Where: touchdown at the heliport on the rooftop of Fantasy Towers, Dream On City, Richville USA.
What: living the American dream as only Mr Kors and Mr Testino know how – youth, sex, money, fur stoles, great bags, great hair and legs that go on forever …all in one ultra-glossy package. The campaign is entitled “24-Hour Jet Set” – of course it is.
Why: Kors knows his customer base; they don’t want mystery, they don’t want arty, they don’t want cool. They just want to look a billion dollars.
Online: www.destinationkors.com – the sister site to the main site – has Kors TV, all the video content you could possibly want and more.
Who: Freya Beha and Amanda Murphy, photographed by Steven Meisel.
Where: a grey plaster-walled industrial set with dark-stained wooden floors and scuffed mid-century furniture; all suggestive of a down-at-heel haute bourgeois sensibility, no doubt.
What: once you get over the icky oil-slicked hair trailing dangerously close to the itchy-looking knits, it’s all about an almost insolent insouciance and undone womanly glamour. So insouciant, in fact, that the models have to sit down. In every shot.
Why: sitting down is all the better to show off Freya’s zip-front gold quilt heels and Amanda’s crocodile update of the classic 2000 bowling bag.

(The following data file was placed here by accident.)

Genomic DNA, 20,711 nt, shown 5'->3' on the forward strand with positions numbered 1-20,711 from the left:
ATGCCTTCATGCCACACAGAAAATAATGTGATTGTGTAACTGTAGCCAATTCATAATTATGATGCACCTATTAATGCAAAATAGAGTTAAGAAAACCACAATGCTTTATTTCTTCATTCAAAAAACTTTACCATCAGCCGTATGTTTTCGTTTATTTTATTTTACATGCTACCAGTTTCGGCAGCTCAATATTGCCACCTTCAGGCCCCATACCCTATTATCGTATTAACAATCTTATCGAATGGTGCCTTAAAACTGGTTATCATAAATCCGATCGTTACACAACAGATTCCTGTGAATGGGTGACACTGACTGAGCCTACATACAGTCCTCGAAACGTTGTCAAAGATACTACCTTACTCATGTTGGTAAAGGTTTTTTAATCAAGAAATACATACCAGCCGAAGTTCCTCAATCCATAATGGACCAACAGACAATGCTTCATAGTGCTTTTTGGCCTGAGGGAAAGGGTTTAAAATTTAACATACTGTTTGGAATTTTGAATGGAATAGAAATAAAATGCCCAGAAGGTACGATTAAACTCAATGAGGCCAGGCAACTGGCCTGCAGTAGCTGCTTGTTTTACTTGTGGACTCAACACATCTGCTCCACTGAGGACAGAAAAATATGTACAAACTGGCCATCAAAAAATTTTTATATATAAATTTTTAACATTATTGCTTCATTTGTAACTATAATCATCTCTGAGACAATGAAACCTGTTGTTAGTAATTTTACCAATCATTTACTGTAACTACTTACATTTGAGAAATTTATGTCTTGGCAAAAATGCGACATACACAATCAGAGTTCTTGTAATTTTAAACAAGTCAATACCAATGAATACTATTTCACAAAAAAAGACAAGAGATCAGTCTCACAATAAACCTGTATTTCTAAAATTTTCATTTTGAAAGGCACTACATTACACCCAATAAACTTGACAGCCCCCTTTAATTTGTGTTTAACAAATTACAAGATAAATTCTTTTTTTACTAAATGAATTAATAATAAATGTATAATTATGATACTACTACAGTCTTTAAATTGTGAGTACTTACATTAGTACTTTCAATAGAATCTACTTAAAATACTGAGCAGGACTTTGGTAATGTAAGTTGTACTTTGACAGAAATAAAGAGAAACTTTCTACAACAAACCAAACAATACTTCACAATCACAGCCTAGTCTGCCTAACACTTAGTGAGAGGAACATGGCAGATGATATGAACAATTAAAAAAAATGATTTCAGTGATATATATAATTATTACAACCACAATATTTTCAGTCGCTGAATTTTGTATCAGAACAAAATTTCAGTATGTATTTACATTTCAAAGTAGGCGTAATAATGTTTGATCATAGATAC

Online: a moody video attributed to “DJA” featuring the model cast “acting”, complete with scripts, menacing lighting, industrial lifts, that icky wet hair and plenty of sitting down – all to the soundtrack of “Shallow then Halo” by the Cocteau Twins.
Who: Suvi Koponen and Chiharu Okunugi, photographed by Mert and Marcus.
Where: on the school run or thigh deep in an outdoor swimming pool somewhere in the Hollywood hills.
What: Suvi got the easy option, posing with a group of pre-teens in school uniform brandishing a “Stella McCartney” placard, and looks rather pleased with herself. Chiharu on the other hand? She had to wade into the shallows of what is possibly one of McCartney’s celebrity friends’ pools in heavy plaid wool. Not happy at all.
Why: the coat is this season’s big statement, so how better to show the versatility of an investment piece by placing it in those, er, everyday situations that working mums just like Stella find themselves in.
Online: click on the main homepage image and you are straight through to the online store. Clever.
Who: Kate Moss, photographed by Mert and Marcus.
Where: against the grey fog of a Colorama backdrop, some studio, somewhere.
What: when you’ve bagged Kate Moss as your star act why bother with superfluous extras? Or clothes even. Trooper Kate manages to make a trio of quilted totes from Versace’s Vanitas accessories line look like a plausible statement. Note: don’t try this look at home.
Why: the label is reportedly looking to go public or find a business partner to fund growth. Nothing says “investment-worthy” more than a big push on lucrative accessories.
Online: a buzzy backstage video gives you an insider peek: see the models in dress rehearsals, hear Donatella talk, see her point at the running order line-up, get the beauty lowdown from make-up artist Pat McGrath.